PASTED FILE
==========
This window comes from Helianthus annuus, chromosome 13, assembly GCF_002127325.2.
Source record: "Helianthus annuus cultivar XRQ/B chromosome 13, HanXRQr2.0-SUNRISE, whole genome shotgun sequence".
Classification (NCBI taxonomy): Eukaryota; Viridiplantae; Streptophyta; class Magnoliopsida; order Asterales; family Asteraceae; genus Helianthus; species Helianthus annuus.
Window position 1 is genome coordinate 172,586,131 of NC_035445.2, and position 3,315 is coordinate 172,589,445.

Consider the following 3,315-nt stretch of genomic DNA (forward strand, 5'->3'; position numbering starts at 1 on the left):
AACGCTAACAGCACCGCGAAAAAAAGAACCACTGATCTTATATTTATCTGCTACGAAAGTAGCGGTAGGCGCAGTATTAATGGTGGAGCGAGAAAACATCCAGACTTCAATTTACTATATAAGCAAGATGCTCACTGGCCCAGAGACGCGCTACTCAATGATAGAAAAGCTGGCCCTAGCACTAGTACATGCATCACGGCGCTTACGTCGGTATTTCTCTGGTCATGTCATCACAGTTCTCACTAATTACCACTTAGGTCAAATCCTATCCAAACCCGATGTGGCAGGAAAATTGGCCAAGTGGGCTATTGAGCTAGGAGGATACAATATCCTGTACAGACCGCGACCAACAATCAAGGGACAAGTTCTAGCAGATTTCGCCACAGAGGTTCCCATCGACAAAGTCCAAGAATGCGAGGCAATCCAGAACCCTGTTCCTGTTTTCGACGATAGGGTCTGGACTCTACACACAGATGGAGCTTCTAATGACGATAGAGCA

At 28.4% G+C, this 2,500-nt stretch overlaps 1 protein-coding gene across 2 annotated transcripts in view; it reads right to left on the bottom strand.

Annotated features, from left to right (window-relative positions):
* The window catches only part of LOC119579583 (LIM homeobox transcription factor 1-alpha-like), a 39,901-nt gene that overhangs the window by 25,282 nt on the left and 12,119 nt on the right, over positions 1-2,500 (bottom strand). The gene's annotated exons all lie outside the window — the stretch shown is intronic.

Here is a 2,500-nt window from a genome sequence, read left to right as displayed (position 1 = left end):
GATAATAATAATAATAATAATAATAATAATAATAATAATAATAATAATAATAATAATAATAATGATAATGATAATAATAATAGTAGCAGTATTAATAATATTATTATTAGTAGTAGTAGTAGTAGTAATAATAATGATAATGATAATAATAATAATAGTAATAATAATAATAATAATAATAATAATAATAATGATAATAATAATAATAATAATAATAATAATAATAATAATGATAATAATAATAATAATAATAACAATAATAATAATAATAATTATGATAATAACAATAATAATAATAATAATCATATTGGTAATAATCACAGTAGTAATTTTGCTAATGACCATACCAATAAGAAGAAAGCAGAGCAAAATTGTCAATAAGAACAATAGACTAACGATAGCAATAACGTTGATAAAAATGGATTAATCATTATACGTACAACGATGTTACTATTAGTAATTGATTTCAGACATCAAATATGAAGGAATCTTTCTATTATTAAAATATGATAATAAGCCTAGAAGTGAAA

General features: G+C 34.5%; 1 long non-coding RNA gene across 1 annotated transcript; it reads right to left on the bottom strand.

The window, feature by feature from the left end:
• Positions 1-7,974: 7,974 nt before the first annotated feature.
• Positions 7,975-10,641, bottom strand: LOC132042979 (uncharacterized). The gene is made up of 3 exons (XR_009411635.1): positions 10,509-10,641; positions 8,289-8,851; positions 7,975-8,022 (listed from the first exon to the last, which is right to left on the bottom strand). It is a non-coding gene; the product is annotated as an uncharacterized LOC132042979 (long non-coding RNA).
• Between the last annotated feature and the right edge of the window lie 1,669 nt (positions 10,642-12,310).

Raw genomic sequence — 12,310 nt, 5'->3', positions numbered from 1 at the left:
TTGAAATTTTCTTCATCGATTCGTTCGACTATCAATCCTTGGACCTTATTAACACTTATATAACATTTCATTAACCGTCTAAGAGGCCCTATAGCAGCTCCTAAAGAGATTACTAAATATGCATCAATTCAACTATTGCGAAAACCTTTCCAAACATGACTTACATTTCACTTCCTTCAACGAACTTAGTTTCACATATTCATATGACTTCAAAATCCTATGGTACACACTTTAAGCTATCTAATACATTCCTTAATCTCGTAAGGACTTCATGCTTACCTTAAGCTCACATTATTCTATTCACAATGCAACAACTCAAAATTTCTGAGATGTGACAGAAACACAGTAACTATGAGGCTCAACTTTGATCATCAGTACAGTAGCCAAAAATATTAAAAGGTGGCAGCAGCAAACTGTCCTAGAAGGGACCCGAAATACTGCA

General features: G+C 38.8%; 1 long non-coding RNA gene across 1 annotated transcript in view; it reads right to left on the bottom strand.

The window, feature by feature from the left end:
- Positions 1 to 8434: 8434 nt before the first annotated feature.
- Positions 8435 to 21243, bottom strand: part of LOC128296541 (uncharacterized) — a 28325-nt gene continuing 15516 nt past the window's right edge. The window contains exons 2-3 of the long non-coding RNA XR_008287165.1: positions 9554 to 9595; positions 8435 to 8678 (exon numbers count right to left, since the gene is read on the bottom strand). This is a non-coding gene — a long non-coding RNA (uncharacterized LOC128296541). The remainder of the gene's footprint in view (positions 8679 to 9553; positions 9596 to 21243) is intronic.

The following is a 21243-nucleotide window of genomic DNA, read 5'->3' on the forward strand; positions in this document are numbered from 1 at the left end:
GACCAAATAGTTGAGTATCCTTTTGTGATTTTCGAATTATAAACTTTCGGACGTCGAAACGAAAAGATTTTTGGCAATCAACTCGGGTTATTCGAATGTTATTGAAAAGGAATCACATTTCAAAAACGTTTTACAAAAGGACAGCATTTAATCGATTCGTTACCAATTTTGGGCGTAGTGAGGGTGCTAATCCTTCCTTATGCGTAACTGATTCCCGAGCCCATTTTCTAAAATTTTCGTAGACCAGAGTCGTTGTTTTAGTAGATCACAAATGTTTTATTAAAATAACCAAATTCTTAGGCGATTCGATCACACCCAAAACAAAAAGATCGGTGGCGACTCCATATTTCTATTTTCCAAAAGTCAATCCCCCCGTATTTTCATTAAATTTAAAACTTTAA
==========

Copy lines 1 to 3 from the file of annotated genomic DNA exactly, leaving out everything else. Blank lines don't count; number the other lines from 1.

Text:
This window comes from Helianthus annuus, chromosome 13, assembly GCF_002127325.2.
Source record: "Helianthus annuus cultivar XRQ/B chromosome 13, HanXRQr2.0-SUNRISE, whole genome shotgun sequence".
Classification (NCBI taxonomy): Eukaryota; Viridiplantae; Streptophyta; class Magnoliopsida; order Asterales; family Asteraceae; genus Helianthus; species Helianthus annuus.